So I had little choice to head back up to my berth at Newport Marina with a strong wind warning in effect, and seas 1 to 1.5m. Wind was up to 30kn, but mostly in mid 20's. The Naiad's kept the boat perfectly level port to starboard, and I was quartering the seas for most of the way. I was amazed that there was virtually no roll. And delighted. The fins were getting to maximum quite often, and moving/adjusting all the time. The control box has accelerometers in it and they sense movement very early and hence the flat ride.

Fore and aft pitching was a different story! Every now and then there was a significant rise and plunge. I decided it was best to keep up a bit of speed, and did most of the 25 nm trip at just under 10 knots. Sure, I got a fair bit of spray on the flybridge but it was still a pretty good ride. Little slamming, and momentum helped the ride I'm sure.

Contrary to an erroneous claim above, a good active fin installation will be designed to be effective at low speeds. I have 7.5 sq ft fin area. I get good response in the 5-6 kn range. Its true that at greater speeds they give more countering force, and I think I probably benefited from that yesterday. And good design/installation means that they don't protrude outside the hull sides, or anywhere near the depth of the keel. You would have to work hard to scrape them on anything. Although debris in the water can bump them.

I'd like to see some good tests of the cylinders the OP talks about. I would be curious about the snap-back effect. A friend had a powered gyro on his boat and the snap-back to correct a roll was sufficiently quick to ensure his wife got seasick. It was not a gentle roll correction at all. But that might also be because it was 'generic' gyro, and not the highly regarded SeaKeeper system. What would be really good is to have some hard data on all of these systems roll, measuring their damping/correction over time, to quantify the modified roll period.
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Old 11-29-2013, 10:55 PM   #16
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I've often wondered if trim tabs could be equipped with fast acting cylinders and a motion sensing control to act as roll stabilizers. Bennett has a sensor that will level a boat but I don't think the tabs react fast enough for true roll control.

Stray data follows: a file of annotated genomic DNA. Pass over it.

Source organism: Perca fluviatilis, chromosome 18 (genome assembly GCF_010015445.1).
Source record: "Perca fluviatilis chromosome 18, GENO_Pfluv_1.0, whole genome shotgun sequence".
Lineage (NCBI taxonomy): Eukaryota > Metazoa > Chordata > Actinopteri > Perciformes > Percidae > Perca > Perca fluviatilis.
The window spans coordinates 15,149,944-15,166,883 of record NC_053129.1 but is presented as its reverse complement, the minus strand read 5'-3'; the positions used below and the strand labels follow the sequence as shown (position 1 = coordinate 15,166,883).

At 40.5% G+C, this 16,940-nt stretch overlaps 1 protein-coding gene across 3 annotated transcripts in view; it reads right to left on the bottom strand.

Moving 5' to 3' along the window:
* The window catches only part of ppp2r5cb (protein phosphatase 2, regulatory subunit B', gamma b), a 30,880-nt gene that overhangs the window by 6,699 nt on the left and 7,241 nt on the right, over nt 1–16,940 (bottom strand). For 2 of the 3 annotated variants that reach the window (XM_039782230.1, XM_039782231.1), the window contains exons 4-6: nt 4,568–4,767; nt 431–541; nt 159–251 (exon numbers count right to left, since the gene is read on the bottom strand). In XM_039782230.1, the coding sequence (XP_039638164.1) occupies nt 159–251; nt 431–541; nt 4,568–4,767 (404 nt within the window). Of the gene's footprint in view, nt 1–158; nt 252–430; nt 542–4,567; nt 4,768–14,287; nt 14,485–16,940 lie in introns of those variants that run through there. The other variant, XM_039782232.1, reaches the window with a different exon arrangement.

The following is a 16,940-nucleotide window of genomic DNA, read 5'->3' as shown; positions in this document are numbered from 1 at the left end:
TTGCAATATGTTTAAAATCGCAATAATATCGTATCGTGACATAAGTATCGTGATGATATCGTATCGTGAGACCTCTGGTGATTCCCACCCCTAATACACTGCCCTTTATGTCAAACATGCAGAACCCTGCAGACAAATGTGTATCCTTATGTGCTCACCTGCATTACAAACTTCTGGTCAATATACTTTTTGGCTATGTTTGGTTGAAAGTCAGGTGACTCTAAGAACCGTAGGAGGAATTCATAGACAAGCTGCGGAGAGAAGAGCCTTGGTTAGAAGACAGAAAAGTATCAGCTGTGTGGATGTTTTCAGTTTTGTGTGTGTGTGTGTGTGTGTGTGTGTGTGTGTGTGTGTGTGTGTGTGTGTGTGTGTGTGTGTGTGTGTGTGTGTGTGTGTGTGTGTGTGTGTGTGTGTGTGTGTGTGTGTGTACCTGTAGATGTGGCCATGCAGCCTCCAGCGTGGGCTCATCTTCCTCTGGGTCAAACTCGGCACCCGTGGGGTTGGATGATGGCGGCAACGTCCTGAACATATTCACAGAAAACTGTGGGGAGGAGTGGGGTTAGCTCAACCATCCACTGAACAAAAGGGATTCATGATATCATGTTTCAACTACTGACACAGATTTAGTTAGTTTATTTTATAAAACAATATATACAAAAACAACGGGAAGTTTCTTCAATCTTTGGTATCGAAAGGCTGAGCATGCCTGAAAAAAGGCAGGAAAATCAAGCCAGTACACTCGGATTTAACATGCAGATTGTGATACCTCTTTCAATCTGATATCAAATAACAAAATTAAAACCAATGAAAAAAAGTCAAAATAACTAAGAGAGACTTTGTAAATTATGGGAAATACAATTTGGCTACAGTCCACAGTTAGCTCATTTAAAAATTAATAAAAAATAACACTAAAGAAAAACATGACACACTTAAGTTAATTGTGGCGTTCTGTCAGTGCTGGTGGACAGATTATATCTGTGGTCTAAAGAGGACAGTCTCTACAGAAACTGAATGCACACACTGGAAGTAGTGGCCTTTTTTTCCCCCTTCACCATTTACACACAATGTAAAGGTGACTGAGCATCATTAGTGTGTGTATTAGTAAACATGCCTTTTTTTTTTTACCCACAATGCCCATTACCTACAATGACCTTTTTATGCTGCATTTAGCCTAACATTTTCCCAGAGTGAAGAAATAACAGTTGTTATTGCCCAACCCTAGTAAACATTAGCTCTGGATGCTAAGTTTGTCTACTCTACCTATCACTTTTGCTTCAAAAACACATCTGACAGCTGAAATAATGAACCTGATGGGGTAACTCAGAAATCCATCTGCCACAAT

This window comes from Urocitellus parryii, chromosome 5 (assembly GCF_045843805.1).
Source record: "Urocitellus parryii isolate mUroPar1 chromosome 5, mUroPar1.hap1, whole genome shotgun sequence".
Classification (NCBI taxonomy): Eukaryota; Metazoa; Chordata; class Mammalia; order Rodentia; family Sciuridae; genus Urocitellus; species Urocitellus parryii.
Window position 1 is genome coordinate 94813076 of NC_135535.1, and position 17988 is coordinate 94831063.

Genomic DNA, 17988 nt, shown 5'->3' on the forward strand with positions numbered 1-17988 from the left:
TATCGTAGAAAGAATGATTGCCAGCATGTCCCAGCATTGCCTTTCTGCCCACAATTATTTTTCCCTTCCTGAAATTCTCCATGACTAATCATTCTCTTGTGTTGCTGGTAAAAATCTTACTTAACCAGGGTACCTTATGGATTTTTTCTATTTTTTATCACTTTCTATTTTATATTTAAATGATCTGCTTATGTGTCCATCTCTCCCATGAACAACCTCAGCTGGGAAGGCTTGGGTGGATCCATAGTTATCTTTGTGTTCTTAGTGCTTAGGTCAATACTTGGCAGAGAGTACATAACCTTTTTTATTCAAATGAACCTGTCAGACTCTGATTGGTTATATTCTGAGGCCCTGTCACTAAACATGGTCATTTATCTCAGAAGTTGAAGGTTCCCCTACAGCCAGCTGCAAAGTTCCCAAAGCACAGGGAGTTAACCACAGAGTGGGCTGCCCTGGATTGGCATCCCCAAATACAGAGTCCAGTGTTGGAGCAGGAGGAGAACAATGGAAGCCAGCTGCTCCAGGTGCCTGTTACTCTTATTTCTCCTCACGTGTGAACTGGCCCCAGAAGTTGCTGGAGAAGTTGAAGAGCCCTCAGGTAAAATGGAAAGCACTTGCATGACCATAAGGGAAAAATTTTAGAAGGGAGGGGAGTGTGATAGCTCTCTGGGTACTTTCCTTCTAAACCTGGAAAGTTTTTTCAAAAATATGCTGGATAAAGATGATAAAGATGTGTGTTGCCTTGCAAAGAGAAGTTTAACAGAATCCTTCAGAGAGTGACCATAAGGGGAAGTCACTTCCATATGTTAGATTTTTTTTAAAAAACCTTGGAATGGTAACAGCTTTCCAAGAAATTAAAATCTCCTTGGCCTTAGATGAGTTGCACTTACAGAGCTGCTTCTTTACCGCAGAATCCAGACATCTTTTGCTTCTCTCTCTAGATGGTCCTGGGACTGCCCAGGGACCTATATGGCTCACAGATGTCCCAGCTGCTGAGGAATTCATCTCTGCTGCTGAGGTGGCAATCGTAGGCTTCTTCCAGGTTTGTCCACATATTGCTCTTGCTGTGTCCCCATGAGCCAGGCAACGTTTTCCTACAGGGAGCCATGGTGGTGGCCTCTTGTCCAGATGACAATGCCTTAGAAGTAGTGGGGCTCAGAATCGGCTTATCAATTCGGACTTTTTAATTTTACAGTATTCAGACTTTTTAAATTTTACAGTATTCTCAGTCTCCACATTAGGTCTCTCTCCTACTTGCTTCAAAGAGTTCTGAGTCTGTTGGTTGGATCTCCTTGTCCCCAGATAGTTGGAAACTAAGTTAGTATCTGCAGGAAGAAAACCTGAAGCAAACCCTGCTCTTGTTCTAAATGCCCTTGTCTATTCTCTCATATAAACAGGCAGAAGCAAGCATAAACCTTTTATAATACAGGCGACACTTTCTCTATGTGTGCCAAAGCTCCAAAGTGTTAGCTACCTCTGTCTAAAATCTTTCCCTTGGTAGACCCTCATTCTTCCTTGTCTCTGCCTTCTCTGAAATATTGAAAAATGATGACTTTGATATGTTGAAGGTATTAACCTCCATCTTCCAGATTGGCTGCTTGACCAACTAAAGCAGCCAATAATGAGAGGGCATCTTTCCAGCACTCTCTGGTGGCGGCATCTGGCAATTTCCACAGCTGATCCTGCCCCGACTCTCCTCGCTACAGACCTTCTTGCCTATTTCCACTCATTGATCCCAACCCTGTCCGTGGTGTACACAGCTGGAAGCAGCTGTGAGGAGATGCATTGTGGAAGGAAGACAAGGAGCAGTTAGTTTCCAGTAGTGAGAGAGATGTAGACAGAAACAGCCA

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Old 11-29-2013, 11:07 PM   #17
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.............................I'd like to see some good tests of the cylinders the OP talks about. I would be curious about the snap-back effect. A friend had a powered gyro on his boat and the snap-back to correct a roll was sufficiently quick to ensure his wife got seasick. It was not a gentle roll correction at all. But that might also be because it was 'generic' gyro, and not the highly regarded SeaKeeper system. What would be really good is to have some hard data on all of these systems roll, measuring their damping/correction over time, to quantify the modified roll period.
RotorSwing’s History and Design Background

The intent of Theo Koop was to create something unique. Theo wanted to make the world’s first electric Magnus effect stabilizer that was not only electrically powered, but also retractable. Theo had a big challenge ahead of him, to make stabilizer fins that protrude from the boat, are relatively easy to install, and are also kept safe from vulnerabilities in shallow water. The new RotorSwing system was the optimum solution; quiet, safe, and extremely effective, even at speeds around 4 knots.

By 1982, Theo had already designed the first line of retractable Magnus effect stabilizers with his company, KoopNautic Holland. Although his first prototypes were very effective at the time, the sealing technology against the seawater was still a challenge. A few of the initial installations that were delivered are still in operation, however, the maintenance on the rotary seals of these systems requires regular attention from the owners. KoopNautic Holland had to stop the production of the initial stabilizers due to the aforementioned sealing issues.

Since Theo’s first installations, sealing technologies have improved drastically. Having sold his stabilizer company and retiring, Theo got the urge to start again with a new stabilizer that utilizes the Magnus effect.